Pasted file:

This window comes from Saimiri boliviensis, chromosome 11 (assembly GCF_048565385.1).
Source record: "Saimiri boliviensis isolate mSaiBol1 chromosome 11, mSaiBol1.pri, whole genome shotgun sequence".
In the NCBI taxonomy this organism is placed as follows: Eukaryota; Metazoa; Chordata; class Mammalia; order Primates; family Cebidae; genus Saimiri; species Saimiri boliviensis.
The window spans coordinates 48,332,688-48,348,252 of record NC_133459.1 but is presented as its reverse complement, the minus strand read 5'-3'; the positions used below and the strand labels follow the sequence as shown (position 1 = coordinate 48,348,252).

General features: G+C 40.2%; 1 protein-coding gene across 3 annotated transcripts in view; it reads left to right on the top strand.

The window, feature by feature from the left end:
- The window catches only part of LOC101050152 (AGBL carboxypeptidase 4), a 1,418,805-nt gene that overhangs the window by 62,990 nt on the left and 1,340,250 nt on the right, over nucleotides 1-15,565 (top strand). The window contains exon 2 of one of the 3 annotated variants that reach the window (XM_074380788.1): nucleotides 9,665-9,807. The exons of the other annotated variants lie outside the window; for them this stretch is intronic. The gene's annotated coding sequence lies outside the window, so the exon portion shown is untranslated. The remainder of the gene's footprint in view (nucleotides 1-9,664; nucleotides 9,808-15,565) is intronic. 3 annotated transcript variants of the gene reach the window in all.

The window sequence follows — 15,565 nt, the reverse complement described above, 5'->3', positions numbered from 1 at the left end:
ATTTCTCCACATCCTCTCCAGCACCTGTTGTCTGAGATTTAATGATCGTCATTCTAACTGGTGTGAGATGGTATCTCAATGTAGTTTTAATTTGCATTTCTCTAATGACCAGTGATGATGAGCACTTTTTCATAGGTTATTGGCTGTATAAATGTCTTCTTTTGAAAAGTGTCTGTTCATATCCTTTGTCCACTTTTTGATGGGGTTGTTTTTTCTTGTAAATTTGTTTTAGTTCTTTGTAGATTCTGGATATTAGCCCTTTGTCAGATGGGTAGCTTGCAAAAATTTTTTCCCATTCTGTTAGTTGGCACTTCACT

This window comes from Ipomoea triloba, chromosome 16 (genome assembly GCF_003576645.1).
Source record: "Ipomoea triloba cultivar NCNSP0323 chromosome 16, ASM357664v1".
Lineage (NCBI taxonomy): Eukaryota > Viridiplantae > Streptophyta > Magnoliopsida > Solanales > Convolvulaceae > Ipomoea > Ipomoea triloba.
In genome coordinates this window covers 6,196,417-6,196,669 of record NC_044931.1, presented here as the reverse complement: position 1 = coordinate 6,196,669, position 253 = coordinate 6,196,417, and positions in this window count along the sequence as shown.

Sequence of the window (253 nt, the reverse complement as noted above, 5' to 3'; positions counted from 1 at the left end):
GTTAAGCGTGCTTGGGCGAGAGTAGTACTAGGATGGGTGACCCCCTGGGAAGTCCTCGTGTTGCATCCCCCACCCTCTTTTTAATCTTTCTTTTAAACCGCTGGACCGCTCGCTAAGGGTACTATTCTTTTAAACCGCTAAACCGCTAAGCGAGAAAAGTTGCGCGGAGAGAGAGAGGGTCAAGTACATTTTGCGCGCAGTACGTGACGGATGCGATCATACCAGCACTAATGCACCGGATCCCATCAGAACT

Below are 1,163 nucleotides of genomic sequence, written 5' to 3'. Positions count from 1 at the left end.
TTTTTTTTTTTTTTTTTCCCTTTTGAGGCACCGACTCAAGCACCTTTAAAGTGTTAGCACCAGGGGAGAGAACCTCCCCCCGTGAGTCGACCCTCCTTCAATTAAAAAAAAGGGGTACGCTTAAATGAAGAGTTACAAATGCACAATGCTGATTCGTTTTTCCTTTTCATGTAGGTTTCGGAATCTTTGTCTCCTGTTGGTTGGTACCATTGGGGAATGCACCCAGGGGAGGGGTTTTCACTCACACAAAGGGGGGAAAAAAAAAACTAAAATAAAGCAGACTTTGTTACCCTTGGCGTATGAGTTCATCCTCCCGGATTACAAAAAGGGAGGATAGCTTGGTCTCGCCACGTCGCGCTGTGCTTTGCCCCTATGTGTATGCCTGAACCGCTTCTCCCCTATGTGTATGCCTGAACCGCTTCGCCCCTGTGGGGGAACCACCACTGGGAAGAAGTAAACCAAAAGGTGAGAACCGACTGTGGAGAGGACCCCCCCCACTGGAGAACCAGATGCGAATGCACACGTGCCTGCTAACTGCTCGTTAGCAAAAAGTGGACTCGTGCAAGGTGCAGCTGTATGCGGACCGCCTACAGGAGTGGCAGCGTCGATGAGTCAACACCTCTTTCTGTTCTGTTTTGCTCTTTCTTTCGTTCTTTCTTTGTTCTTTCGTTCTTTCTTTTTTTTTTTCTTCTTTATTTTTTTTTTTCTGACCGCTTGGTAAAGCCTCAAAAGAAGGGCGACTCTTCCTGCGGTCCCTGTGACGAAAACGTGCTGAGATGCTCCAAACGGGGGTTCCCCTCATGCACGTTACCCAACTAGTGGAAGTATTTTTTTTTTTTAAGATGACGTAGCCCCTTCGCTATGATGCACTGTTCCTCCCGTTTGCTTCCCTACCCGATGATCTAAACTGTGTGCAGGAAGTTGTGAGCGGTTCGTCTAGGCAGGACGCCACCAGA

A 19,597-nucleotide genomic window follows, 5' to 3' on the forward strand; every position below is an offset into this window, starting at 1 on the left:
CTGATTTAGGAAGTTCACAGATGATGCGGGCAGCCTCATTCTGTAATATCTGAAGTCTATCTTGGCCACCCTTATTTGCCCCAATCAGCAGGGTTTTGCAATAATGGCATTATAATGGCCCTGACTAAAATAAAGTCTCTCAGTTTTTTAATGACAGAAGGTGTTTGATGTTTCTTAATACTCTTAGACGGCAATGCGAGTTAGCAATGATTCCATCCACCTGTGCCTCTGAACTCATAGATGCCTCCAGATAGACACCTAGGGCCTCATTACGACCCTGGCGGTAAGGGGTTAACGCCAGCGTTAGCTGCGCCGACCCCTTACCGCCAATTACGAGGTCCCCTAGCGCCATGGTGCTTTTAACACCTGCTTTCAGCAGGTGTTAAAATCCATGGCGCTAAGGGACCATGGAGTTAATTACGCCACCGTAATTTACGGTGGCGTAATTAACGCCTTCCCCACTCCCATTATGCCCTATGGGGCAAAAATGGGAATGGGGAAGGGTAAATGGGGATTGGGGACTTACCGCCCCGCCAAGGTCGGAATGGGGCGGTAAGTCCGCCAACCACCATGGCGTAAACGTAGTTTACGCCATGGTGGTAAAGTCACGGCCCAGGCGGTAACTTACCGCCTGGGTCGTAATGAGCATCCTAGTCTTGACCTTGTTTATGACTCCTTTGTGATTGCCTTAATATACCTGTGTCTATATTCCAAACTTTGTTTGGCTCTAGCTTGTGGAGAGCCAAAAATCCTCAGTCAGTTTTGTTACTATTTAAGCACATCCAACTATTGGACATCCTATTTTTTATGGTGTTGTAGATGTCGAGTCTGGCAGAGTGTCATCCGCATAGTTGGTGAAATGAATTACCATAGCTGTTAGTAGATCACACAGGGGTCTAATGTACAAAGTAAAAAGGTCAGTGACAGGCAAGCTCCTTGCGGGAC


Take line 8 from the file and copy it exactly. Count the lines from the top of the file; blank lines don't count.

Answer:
The window sequence follows — 15,565 nt, the reverse complement described above, 5'->3', positions numbered from 1 at the left end: